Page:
It’s fun. I love it. It’s a blast. It’s the ultimate job as far as I’m concerned. I sit around and practice guitar all day long. It’s pretty silly, but I’ve listened to that kind of stuff since I was 15, like this ultimate guitar hero kind of stuff. It’s fun for me to goof off and to have a place to put that after practicing for so long. To have to build the show around the fact that I can do sweet arpeggios and fast sextuplets on guitar (laughs). But, yeah, that’s all me. I do Nathan Explosion, which is the lead singer and I play the guitar player also, Skwisgaar the blonde guy and I also play the drummer Pickles.

It sounds like you’re pretty busy. Are you cool with that? Doing the three characters voices and everything else?

It comes with the territory of being a control freak I guess. It’s a very small operation. I do three of the five bandmates and Tommy the co-creator does the other two guys. He does William Murderface and Toki Wartooth, the other guitar player. I like it. I enjoy it. I haven’t had any panic attacks or anything like that. I guess I’m doing alright. I have the weekends off. I actually enjoy working under time pressure and all that stuff. I like writing music quickly. I like challenging myself to write stuff fast and having the guitar stuff together and writing rifts and stuff like that.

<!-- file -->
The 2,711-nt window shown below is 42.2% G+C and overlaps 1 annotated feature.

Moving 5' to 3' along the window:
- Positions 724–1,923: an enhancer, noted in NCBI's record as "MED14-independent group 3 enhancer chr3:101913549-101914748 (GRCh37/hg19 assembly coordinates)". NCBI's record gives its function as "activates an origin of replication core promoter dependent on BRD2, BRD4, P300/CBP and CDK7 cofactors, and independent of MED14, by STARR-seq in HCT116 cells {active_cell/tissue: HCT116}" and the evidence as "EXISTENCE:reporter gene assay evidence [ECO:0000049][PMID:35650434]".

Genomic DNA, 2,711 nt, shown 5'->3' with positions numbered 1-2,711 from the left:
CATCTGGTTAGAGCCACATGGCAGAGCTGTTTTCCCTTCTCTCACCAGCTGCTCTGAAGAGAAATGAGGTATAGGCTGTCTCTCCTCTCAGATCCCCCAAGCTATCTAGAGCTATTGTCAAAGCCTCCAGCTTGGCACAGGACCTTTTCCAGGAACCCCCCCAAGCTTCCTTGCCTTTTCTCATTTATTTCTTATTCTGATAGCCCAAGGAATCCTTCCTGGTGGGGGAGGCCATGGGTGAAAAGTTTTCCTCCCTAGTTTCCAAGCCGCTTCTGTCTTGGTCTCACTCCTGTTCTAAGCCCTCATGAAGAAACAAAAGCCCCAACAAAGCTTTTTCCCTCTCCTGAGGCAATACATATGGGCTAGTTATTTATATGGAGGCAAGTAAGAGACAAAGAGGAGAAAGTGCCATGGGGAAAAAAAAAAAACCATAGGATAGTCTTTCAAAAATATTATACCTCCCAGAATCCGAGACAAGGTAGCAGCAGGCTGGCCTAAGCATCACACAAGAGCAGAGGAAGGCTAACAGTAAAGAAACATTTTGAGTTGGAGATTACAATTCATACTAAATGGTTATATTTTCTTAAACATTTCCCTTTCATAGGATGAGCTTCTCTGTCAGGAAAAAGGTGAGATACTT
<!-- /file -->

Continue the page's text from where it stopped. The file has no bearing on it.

It sounds like you’re already living the rock star life, flipping your cars.

Yeah. I’m crashing my cars and fuckin’ shredding. I have endorsement deals which is awesome. When we first got the show and started making phone calls. On the show Dethklok only plays Gibson guitars. We have endorsement deals with Crank amps and DigiDesign who does Pro Tools and all that stuff. For me, it is the ultimate job and I get to talk to fuckin’ shredding guitar players like … whatshisface. Jeff Loomis from Nevermore and stuff like that. To have bands like Arch Enemy and Metallica and Nevermore and other types that we’re talking to for the rest of the season coming, we get to direct them. Mark Hamill’s on the show too.

I was going to ask you about him. What part does he play on the show?

He does the voice of the Senator. He’s the government tribunal that watches over Dethklok and he plays two of the characters. He plays Mr. Selaysee (spelling?) who’s kind of this ringleaders, weirdo, long haired, gray haired guy and he also plays Senator Stampington (spelling?). He was kind of an expository device. This guy who gives a lot of exposition and talks about … ‘cause these stories are short. We have a lot story to tell and a short amount of time to tell them. We have to develop these devices to tell the story. This governmental tribunal in the first episode, explains who Dethklok is and states their names and says that they’re a huge economical force to be reckoned with. And that’s Mark Hamill. And he’s awesome. He’s got a great voice. And he’s also Luke Skywalker.

That’s a bonus.

When you combine that and metal, you’ve got something that’s pretty awesome. In my opinion (laughs). Whether or not that has anything to do with the show, I would definitely check that out based on Mark Hamill and metal.

What does Kirk and James from Metallica and Michael Amott, what kind of part do they play in this puzzle?